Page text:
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Dell adds software VP to its channel exec roster

Pete Koliopoulos, is a well-seasoned IT executive with more than 30 years of experience in marketing, sales and channel programs who recently — March according to his LinkedIn profile — took the reins as vice president of global software channels and alliances at Dell Systems and Information Management (SIM) Group. In this new role at Dell, Koliopoulos works as a peer to Cheryl Cook, vice president of global channels and alliances at Dell since November 2013.

With the announcement of Dell’s acquisition of EMC in October 2015, the question is: how many chief cooks — yes, pun intended — and bottle washers does the vendor need? (On another interesting note, Koliopoulos has a work history that includes stints at Arrow Enterprise Computing Solutions, VCE Corp. and EMC).

Here at EMC Global Partner Summit 2016/EMC World 2016, there isn’t a partner in the house who isn’t wondering what role the channel will play in the new Dell Technologies — the name the merged company will have after the acquisition is finalized. Specificity is scarce.

So why the Koliopoulos appointment and should partners care?

According to Dell, Koliopoulos will be responsible for the strategy and execution of the Dell SIM “Channel Partner First” approach that gives partners end-to-end solutions to open the door to new business opportunities with existing customers and new customers.

He will build a worldwide partner program with the goal of going deeper with existing partners rather than seek out new partners. “I look to expand partner revenue through services and renewals as well as give partners a deeper dive look on SIM solution areas so they understand the growth opportunity,” Koliopoulos said in an emailed statement.

SIM is a recently reorganized group at Dell. Dell Software Group (DSG) was started in 2012 when the company decided to bring multiple acquisitions together in a single business. In November 2015, the vendor transformed DSG around three technology domains — Security, Information Management, and Systems Management — in an effort to change the way it designs, markets and sells products. This led them to an organization encompassing four business units: Systems and Information Management (SIM), Security Solutions, Boomi and StatSoft.

Koliopoulous reports to Tom Joyce, general manager, system and information management software. Joyce, who while in his prior role for 11 months as senior vice president of global corporate development at HP with responsibility for mergers and acquisitions, jumped ship to Dell prior to the HP split. Joyce worked at HP since 2009.

Also on Koliopoulous’ team are Jeff McCullough, Americas, Chris Miller, EMEA and Mary Woo, AJP.

When asked about the timing of Koliopoulous’ appointment and Dell’s SIM strategy just ahead of the Dell-EMC merger, the company said the following:

With the right thoughtfulness and leadership this combination of heavily seasoned professionals can continue to build a truly unique and powerful channel ecosystem. One that can drive differentiation in the market and gain significant market share from the wide array of competitors.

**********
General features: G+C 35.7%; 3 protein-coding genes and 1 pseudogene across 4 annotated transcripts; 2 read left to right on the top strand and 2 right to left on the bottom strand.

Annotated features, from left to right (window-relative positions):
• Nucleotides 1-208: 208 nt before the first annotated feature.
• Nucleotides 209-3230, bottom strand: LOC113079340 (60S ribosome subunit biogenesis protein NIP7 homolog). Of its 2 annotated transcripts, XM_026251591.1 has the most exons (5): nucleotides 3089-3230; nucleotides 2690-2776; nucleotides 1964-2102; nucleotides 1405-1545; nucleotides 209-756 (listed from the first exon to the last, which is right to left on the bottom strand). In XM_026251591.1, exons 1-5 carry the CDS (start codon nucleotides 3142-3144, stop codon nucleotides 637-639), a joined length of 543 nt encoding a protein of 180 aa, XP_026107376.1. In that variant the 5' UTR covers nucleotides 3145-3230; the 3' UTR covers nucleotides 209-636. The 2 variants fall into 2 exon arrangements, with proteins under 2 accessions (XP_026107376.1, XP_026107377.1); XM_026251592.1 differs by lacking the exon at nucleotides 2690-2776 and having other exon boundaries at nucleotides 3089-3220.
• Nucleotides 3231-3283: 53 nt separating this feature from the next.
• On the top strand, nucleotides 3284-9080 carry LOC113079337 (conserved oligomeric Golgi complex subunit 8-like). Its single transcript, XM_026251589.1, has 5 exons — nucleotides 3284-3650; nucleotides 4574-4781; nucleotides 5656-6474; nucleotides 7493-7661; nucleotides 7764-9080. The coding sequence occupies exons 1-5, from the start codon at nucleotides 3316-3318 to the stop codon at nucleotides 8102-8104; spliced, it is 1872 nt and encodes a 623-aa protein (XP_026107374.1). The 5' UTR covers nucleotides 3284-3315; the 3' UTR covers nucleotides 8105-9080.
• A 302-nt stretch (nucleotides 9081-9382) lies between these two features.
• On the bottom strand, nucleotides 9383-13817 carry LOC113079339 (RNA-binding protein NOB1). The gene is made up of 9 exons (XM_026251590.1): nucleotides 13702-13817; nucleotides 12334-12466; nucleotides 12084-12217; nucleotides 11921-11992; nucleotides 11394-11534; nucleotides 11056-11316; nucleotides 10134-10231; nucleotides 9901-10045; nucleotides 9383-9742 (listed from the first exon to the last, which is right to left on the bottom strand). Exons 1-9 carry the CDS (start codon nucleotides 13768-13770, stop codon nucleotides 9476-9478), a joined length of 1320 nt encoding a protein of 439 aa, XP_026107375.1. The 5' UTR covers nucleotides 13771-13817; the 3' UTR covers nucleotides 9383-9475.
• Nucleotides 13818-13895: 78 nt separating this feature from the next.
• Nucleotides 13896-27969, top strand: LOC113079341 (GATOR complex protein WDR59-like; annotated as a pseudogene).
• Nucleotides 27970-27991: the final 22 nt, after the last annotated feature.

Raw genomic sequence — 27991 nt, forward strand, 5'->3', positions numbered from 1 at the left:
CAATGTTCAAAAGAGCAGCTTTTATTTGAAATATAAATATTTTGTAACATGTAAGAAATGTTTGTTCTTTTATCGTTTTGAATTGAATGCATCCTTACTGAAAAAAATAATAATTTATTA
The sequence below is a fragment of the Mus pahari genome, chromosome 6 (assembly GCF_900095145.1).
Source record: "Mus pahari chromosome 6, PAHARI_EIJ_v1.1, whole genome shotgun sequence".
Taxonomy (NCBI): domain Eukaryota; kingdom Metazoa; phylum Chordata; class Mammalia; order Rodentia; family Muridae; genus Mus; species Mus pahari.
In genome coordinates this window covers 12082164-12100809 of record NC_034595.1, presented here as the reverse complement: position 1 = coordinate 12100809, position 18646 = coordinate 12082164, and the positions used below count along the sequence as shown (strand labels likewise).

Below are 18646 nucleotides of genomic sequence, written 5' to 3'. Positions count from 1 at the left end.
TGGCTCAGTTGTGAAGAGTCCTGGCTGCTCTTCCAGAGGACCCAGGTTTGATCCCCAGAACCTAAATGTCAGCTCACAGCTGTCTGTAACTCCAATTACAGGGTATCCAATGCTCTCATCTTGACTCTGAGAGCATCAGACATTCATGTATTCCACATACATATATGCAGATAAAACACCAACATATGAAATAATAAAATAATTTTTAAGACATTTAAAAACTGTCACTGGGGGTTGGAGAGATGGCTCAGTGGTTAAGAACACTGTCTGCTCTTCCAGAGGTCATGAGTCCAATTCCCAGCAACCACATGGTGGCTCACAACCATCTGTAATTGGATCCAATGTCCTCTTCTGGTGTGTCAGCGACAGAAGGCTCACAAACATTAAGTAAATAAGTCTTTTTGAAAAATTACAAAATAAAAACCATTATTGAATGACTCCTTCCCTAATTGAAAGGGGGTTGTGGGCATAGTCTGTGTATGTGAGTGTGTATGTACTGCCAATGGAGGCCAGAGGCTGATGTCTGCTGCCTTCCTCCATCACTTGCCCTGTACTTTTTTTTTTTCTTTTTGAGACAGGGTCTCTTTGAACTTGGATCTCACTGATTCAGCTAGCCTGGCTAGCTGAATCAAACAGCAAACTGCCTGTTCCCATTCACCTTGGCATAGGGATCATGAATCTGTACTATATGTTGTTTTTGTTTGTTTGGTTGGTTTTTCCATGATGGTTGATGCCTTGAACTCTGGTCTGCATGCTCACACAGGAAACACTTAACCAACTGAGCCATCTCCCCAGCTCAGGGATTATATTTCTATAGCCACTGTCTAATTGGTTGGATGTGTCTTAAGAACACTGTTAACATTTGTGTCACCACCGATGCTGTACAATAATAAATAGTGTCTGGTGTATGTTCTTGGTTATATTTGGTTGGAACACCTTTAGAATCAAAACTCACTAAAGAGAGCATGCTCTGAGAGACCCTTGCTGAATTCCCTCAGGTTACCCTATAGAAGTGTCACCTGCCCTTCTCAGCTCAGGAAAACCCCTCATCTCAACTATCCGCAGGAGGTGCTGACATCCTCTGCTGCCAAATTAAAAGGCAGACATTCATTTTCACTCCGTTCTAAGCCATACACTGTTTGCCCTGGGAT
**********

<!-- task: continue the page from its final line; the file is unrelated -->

So back to wondering about Dell’s strategy to bring on another top channel executive. It’s public knowledge that Dell plans to sell a number of the company’s assets to both raise money for the EMC acquisition and rid itself of non-core assets, i.e. Dell IT Services, formerly Perot Systems, as well as SonicWall and Quest. Is SIM on the chopping block too? An unnamed source suggested that in all likelihood Dell intends to sell SIM.

One thing is sure going forward: In 2017, partners of Dell Technologies can expect to see a single, unified partner program, according to Gregg Ambulos, senior vice president of global channel sales at EMC. What we don’t know is when the two separate channel programs come together, who is going to run it? That’s the next shoe to drop.

It’s no wonder that channel partners of both Dell and EMC are on the edge of their seats.

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Hi Todd, thanks for this article. I am also a firm believer in the value of assessments prior to any form of End User Computing transformation. I agree with most of your points, there are however a couple that ( based on my company's personal experience) I would not completely agree with. For example Point 3 around observing users, while I think this is valid at some point my experience tells me it's best to do this only after the full assessment data has been collected and properly analyzed. For example a client might think that they wish to provide virtual desktops to a team of users who utilize design applications, you spend time watching how they work, then you see the assessment results and find that the apps they use will be impossible to virtualize, this equals time wasted.

Another point I would add to your statement, "The output should also include architectural recommendations and possibly even a project estimate." would be to include a full TCO analysis of the virtual desktop option. It may well be that the assessment highlights that from a functional and technical perspective virtual desktops will be a great fit, the usability issue may not be a factor but what if the investment required is not attainable? In my experience justifying the TCO and proving a valid ROI is an essential element to gaining executive buy in to virtual desktop initiatives and this is why we always include the full financial analysis in our EUC transformation assessments.

Thanks again for the article and helping to promote best practices in this area!

Best regards, Norman

(Norman Annette - MD - EUCafrica)
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